Training program for small tea growers for PPC compliance & food safety

Small tea growers today contribute nearly 35 to 40 per cent of the total production of Assam and the issue of concern is of their quality and the maximum residue limit.
A maximum-residue level (MRL) is the highest level of a pesticide residue that is legally tolerated in or on food when pesticides are applied correctly.
The chairman of Assam Branch Indian Tea Association, Talat Ahmed, raised the issue at the 126th annual general meeting of the association in Jorhat last month.
He said as quality leaf and MRL issues are in focus, the small tea growers need to ensure supply of good quality leaf with special emphasis on transportation of leaf and protecting its quality.

“The reason why this initiative has to be started is that small tea growers are deprived of training by a research organisation like Tocklai though some training is being given by different agencies,” S.K. Pathak, deputy director, advisory services Assam, Tocklai Tea Research Institute, told The Telegraph.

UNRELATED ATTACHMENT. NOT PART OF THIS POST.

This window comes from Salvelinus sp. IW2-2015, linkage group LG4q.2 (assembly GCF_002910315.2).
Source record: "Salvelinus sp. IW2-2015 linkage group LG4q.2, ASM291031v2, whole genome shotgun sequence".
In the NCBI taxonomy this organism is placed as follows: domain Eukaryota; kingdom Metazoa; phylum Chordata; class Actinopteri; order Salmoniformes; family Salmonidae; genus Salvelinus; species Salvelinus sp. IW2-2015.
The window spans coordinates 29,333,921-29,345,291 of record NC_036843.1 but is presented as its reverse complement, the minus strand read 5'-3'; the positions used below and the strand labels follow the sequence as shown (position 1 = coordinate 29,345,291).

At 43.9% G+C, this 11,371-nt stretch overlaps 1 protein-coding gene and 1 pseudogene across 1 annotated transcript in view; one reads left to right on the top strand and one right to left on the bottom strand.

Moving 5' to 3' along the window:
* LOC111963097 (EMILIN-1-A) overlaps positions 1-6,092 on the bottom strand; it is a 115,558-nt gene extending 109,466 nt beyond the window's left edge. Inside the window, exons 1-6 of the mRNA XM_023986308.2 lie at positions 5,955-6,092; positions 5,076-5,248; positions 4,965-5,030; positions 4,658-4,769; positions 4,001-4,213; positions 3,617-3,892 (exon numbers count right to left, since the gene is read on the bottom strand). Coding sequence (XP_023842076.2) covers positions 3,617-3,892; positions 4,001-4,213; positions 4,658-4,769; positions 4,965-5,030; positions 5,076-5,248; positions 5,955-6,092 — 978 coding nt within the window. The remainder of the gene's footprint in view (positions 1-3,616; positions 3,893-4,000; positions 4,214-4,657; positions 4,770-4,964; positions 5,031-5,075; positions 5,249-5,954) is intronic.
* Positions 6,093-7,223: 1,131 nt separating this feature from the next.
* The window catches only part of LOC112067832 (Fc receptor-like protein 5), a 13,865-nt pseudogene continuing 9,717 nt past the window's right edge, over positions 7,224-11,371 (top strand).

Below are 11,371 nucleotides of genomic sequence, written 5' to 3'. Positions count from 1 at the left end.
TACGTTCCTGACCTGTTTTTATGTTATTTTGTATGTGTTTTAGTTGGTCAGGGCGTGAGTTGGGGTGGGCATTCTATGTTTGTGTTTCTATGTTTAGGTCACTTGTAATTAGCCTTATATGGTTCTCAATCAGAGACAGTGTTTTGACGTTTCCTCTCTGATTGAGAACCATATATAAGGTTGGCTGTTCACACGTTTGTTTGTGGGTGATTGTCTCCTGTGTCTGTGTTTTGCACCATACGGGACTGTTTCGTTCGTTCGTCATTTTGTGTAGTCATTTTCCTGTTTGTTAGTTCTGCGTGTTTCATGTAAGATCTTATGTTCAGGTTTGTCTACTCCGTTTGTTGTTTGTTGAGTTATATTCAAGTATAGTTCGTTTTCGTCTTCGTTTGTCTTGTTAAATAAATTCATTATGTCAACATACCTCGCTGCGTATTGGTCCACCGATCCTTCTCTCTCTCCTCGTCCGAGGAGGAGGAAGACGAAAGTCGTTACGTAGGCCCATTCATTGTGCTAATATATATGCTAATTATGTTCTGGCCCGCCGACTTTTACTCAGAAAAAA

The small tea growers will be grouped into small clusters of 30 to 40 to impart effective training which will be done three times a year during March-April, June-July and October-November.
“One demonstration plot will be identified in each cluster and field practices will be shown. The topics to be discussed are nursery, pruning, plucking, pest management, shade management, nutrition management and drainage,” Pathak said.

Reading material will be provided in Assamese on each topic, so that they can refer to it whenever required. “A feedback mechanism will be developed to monitor impact of such training on improvement in yield, quality and pesticide residue in made tea,” he said.
Officials in the meeting said the small tea growers present in the programme have highly appreciated the initiative and were hopeful that a long-pending need of theirs will be fulfilled through the system.

Pathak said initially the programme will be confined to the small tea growers supplying tea leaf to the gardens of Amalgamated Plantations Private Limited, which may be extended to small tea growers supplying leaf to other companies also if any company comes forward to support such programmes.

“It is in everybody’s interest to come forward and support the initiative as the concerns of quality and maximum residue limit are too big to be ignored,” he said.